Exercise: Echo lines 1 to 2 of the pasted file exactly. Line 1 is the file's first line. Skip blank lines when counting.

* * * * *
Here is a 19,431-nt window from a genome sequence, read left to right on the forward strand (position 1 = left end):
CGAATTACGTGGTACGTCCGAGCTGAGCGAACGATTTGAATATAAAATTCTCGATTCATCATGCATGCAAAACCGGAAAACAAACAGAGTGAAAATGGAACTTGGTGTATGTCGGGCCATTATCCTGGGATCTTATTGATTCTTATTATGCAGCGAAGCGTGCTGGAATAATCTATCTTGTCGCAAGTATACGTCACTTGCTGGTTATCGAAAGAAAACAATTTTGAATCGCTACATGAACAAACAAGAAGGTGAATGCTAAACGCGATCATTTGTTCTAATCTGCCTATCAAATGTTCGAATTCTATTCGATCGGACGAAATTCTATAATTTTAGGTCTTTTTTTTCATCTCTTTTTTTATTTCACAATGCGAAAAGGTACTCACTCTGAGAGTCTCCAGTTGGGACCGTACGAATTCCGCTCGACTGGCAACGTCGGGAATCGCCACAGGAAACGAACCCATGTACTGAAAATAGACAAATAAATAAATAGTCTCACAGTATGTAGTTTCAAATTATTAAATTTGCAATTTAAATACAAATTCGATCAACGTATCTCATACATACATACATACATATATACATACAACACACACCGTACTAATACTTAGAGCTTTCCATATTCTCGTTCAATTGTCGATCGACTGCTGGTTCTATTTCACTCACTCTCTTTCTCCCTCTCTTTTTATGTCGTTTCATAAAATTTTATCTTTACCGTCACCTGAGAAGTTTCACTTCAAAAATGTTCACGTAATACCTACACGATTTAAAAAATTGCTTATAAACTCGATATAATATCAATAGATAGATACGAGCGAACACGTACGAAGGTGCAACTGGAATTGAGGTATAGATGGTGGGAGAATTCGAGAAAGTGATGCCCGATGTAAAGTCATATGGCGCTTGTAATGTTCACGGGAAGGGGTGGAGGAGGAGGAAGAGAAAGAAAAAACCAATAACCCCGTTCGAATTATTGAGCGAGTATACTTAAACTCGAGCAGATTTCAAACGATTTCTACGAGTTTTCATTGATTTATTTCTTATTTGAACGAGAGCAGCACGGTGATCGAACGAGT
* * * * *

Here is a 19,431-nt window from a genome sequence, read left to right on the forward strand (position 1 = left end):
CGAATTACGTGGTACGTCCGAGCTGAGCGAACGATTTGAATATAAAATTCTCGATTCATCATGCATGCAAAACCGGAAAACAAACAGAGTGAAAATGGAACTTGGTGTATGTCGGGCCATTATCCTGGGATCTTATTGATTCTTATTATGCAGCGAAGCGTGCTGGAATAATCTATCTTGTCGCAAGTATACGTCACTTGCTGGTTATCGAAAGAAAACAATTTTGAATCGCTACATGAACAAACAAGAAGGTGAATGCTAAACGCGATCATTTGTTCTAATCTGCCTATCAAATGTTCGAATTCTATTCGATCGGACGAAATTCTATAATTTTAGGTCTTTTTTTTCATCTCTTTTTTTATTTCACAATGCGAAAAGGTACTCACTCTGAGAGTCTCCAGTTGGGACCGTACGAATTCCGCTCGACTGGCAACGTCGGGAATCGCCACAGGAAACGAACCCATGTACTGAAAATAGACAAATAAATAAATAGTCTCACAGTATGTAGTTTCAAATTATTAAATTTGCAATTTAAATACAAATTCGATCAACGTATCTCATACATACATACATACATATATACATACAACACACACCGTACTAATACTTAGAGCTTTCCATATTCTCGTTCAATTGTCGATCGACTGCTGGTTCTATTTCACTCACTCTCTTTCTCCCTCTCTTTTTATGTCGTTTCATAAAATTTTATCTTTACCGTCACCTGAGAAGTTTCACTTCAAAAATGTTCACGTAATACCTACACGATTTAAAAAATTGCTTATAAACTCGATATAATATCAATAGATAGATACGAGCGAACACGTACGAAGGTGCAACTGGAATTGAGGTATAGATGGTGGGAGAATTCGAGAAAGTGATGCCCGATGTAAAGTCATATGGCGCTTGTAATGTTCACGGGAAGGGGTGGAGGAGGAGGAAGAGAAAGAAAAAACCAATAACCCCGTTCGAATTATTGAGCGAGTATACTTAAACTCGAGCAGATTTCAAACGATTTCTACGAGTTTTCATTGATTTATTTCTTATTTGAACGAGAGCAGCACGGTGATCGAACGAGT